Health Care in Thailand

A trend that has emerged, especially among seniors, is known as medical tourism. It is described as people traveling outside of their home country to seek medical care. Americans are not the only ones seeking to combine medical care and a vacation destination. There are many medical conditions that attract global care seekers. Cosmetic surgery, cardiac care, dental services, fertility treatments, weight reduction surgery, and rehabilitation in exotic destinations such as Thailand, India, and South and Central America allow one to visit a new country and receive lower costs for medical care. The Internet has expanded both knowledge and interest in many global locations that offer medical services at a much lower cost.

One of the most comprehensive articles I found was by the Organization for Economic Co-Operation and Development. It can be viewed at Here is a chart that illustrates why many find the combination of tourism and medical care attractive.

Medical Tourism Prices (in selected countries)

Medical Tourism Prices

*Costs given in US dollars.

It seems as if medical tourism will continue to take U.S. citizens out of the country. Many make this choice although the expense may have to come out of personal savings, versus using Medicare to cover the majority of the medical related costs. To our aging population, the cost differentials tell a compelling story to leave the U.S. for a healthcare vacation combo.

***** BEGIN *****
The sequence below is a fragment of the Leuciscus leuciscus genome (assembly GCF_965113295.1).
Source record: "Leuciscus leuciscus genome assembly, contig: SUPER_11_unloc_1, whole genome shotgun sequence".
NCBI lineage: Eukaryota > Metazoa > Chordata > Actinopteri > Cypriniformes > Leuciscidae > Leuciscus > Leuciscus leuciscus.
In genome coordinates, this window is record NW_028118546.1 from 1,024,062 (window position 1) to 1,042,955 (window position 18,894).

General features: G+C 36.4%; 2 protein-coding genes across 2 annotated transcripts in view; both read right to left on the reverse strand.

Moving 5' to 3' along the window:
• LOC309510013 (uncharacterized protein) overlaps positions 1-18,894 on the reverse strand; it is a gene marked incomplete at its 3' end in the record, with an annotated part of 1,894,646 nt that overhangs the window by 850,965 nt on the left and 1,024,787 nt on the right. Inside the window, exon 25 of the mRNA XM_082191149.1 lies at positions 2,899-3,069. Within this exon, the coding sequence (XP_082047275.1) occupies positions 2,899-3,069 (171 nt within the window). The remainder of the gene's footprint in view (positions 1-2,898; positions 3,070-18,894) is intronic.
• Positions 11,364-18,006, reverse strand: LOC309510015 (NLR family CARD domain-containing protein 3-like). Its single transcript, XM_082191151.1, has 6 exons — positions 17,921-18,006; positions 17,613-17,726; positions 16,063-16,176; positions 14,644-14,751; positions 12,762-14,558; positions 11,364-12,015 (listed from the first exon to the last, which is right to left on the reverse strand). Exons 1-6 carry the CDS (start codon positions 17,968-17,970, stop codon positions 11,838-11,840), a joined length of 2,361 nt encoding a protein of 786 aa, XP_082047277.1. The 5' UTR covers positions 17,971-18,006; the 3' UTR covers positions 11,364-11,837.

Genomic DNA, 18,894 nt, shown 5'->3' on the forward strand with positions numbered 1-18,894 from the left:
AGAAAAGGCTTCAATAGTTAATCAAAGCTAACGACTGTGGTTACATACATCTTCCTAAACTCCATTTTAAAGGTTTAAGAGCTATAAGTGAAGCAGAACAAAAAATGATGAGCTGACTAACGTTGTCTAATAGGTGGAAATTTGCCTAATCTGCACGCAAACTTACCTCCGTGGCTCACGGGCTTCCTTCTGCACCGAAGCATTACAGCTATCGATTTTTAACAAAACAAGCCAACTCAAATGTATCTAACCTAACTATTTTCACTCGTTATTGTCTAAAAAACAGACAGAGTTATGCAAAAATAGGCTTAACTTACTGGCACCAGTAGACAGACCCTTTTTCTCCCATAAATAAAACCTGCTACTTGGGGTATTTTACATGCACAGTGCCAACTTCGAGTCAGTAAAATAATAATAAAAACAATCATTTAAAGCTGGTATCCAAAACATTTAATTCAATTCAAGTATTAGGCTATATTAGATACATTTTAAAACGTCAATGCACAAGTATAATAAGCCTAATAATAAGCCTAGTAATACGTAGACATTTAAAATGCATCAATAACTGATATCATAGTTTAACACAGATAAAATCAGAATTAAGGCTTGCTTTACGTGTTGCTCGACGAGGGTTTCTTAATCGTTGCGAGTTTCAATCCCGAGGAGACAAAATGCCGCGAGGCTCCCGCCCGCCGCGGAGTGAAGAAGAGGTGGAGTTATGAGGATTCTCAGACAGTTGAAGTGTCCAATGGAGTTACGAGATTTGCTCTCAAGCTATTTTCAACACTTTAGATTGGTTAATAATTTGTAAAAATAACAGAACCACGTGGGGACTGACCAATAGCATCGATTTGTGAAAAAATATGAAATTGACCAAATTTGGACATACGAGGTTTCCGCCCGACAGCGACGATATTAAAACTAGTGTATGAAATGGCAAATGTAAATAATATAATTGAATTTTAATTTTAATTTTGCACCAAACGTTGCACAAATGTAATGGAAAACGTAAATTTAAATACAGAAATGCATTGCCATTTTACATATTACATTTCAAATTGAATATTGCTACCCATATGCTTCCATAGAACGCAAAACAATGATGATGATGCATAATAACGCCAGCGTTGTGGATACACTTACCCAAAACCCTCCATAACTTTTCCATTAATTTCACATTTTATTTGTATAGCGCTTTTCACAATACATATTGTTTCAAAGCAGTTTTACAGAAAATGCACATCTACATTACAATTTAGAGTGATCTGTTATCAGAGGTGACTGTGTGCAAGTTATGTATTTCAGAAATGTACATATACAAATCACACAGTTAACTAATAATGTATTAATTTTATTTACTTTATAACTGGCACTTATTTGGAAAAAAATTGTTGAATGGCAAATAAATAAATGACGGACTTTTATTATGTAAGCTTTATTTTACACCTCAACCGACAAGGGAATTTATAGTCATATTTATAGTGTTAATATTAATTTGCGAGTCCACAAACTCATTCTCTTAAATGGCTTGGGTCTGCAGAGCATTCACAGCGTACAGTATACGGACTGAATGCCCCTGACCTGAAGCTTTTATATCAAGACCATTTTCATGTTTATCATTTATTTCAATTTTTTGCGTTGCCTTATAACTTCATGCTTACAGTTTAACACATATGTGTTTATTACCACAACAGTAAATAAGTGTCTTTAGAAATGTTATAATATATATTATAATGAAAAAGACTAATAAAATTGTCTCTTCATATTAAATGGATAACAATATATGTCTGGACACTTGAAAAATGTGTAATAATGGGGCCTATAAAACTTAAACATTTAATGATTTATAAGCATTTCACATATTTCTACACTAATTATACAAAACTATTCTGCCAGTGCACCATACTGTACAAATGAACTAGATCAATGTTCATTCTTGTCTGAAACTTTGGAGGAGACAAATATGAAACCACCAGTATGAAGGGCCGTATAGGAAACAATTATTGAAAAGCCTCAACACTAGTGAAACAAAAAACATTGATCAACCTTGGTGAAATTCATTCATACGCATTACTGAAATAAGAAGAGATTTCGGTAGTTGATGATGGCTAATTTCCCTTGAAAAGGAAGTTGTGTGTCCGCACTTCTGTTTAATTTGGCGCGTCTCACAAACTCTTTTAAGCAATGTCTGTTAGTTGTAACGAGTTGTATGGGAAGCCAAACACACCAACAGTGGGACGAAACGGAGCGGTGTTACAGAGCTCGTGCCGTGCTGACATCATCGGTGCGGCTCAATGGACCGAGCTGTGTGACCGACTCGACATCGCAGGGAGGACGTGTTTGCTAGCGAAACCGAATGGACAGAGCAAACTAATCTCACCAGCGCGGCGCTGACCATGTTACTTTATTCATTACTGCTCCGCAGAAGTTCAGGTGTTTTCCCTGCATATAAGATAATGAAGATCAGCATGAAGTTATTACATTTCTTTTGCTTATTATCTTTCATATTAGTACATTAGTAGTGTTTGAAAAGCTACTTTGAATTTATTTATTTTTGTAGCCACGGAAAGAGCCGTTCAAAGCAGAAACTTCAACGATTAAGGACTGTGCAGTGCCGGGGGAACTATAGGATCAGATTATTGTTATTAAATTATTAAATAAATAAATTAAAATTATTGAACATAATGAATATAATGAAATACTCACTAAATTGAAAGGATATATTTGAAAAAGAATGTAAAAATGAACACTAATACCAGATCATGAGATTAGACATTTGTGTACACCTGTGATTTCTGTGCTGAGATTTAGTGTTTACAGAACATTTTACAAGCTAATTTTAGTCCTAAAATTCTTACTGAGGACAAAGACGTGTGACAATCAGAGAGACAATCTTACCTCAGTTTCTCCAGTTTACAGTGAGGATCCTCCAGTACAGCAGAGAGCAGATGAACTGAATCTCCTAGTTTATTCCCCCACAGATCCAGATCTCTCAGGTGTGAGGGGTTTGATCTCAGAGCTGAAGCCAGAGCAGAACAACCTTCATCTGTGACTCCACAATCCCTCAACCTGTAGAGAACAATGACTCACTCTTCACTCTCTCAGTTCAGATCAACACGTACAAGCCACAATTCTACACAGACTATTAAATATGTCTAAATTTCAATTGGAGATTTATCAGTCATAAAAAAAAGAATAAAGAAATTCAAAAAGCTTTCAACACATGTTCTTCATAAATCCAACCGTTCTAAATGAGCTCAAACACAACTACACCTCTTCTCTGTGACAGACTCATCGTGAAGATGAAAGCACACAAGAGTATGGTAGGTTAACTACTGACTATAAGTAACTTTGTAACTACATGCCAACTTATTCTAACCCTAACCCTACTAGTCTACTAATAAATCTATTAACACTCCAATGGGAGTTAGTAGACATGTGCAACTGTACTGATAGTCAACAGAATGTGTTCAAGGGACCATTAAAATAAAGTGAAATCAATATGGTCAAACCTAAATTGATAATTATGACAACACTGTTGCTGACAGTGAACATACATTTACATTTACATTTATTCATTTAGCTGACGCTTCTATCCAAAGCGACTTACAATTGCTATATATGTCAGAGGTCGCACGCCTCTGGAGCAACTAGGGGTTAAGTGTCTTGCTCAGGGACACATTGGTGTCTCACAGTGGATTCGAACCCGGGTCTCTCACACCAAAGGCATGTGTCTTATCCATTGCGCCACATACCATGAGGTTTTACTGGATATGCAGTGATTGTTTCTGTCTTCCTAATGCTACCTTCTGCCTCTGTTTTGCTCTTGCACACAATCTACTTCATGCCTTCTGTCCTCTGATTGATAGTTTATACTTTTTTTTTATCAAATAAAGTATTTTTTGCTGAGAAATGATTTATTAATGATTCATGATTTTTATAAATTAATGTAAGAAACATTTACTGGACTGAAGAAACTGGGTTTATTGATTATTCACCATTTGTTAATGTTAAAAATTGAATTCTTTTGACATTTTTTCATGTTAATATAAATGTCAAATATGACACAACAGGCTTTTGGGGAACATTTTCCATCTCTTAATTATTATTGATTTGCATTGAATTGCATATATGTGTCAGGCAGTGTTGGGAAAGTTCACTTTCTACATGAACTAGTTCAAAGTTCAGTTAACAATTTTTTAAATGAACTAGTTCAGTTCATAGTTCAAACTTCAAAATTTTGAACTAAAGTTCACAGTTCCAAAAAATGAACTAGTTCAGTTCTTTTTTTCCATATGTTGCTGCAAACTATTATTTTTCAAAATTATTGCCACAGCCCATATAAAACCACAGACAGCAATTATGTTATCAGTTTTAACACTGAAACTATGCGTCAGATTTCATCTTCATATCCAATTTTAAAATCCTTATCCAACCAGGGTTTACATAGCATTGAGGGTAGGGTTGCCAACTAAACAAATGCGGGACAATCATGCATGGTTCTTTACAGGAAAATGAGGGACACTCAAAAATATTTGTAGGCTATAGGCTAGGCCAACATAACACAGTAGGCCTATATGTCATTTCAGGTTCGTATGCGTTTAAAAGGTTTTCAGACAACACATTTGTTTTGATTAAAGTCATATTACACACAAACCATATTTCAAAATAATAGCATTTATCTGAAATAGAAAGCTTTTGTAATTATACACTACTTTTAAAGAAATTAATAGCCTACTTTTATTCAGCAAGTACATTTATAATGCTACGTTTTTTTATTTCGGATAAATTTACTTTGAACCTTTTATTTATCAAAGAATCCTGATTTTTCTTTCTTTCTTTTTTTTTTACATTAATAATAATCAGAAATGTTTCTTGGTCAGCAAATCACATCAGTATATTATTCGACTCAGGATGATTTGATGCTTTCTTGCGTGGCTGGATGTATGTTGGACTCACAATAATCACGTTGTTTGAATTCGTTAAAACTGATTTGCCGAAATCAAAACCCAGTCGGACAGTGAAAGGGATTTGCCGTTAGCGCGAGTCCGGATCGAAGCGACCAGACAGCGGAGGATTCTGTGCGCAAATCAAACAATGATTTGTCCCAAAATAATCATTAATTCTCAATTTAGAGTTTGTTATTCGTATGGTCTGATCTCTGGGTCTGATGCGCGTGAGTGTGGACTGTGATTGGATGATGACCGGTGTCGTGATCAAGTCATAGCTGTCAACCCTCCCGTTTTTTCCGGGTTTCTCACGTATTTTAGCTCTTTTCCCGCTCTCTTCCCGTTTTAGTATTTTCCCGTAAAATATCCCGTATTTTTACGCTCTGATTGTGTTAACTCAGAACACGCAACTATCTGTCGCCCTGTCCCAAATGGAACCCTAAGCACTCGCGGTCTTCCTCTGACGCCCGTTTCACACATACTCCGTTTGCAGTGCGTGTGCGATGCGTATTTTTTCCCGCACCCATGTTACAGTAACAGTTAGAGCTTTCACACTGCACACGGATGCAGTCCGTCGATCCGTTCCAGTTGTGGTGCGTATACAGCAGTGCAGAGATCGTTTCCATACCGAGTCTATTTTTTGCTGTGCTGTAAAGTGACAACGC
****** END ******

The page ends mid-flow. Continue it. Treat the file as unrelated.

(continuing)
How do we reverse these trends? What are your thoughts? United States politicians claim that we have the highest quality and most comprehensive care worldwide. Studies show a different picture. Healthcare costs are among the top causes of bankruptcy and many avoid care since they truly cannot afford it.

The dream of relaxing and adventurous filled golden years seems too distant for many to chase. It is sad and we need to find a better way. Please share your thoughts, suggestions, and ideas with our federal representatives. While most of them appear oblivious to the facts and have no need to seek affordable care outside the U.S.A., they do need to hear our voices. Too many are delaying or avoiding care due to the costs, and those who do seek help often find themselves facing a mountain of bills that they can not pay.